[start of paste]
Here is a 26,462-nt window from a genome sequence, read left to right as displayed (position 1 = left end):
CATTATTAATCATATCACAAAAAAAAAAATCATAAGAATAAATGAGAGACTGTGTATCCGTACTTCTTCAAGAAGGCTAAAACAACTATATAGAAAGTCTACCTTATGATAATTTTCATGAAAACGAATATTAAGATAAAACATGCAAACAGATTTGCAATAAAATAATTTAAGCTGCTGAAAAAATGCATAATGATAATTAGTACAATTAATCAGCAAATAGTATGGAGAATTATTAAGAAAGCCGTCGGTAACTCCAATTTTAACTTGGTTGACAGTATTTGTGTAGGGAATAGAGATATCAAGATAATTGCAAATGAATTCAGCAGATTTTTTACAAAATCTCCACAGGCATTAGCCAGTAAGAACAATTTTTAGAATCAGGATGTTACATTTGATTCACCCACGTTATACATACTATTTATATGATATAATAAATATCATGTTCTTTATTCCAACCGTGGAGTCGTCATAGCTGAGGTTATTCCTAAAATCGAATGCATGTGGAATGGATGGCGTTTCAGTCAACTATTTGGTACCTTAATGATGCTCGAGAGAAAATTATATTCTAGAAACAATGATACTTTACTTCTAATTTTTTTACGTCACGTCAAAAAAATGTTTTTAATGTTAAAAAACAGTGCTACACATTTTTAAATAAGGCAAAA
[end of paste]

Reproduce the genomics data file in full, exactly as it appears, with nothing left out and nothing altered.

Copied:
Here is a 26,462-nt window from a genome sequence, read left to right as displayed (position 1 = left end):
CATTATTAATCATATCACAAAAAAAAAAATCATAAGAATAAATGAGAGACTGTGTATCCGTACTTCTTCAAGAAGGCTAAAACAACTATATAGAAAGTCTACCTTATGATAATTTTCATGAAAACGAATATTAAGATAAAACATGCAAACAGATTTGCAATAAAATAATTTAAGCTGCTGAAAAAATGCATAATGATAATTAGTACAATTAATCAGCAAATAGTATGGAGAATTATTAAGAAAGCCGTCGGTAACTCCAATTTTAACTTGGTTGACAGTATTTGTGTAGGGAATAGAGATATCAAGATAATTGCAAATGAATTCAGCAGATTTTTTACAAAATCTCCACAGGCATTAGCCAGTAAGAACAATTTTTAGAATCAGGATGTTACATTTGATTCACCCACGTTATACATACTATTTATATGATATAATAAATATCATGTTCTTTATTCCAACCGTGGAGTCGTCATAGCTGAGGTTATTCCTAAAATCGAATGCATGTGGAATGGATGGCGTTTCAGTCAACTATTTGGTACCTTAATGATGCTCGAGAGAAAATTATATTCTAGAAACAATGATACTTTACTTCTAATTTTTTTACGTCACGTCAAAAAAATGTTTTTAATGTTAAAAAACAGTGCTACACATTTTTAAATAAGGCAAAA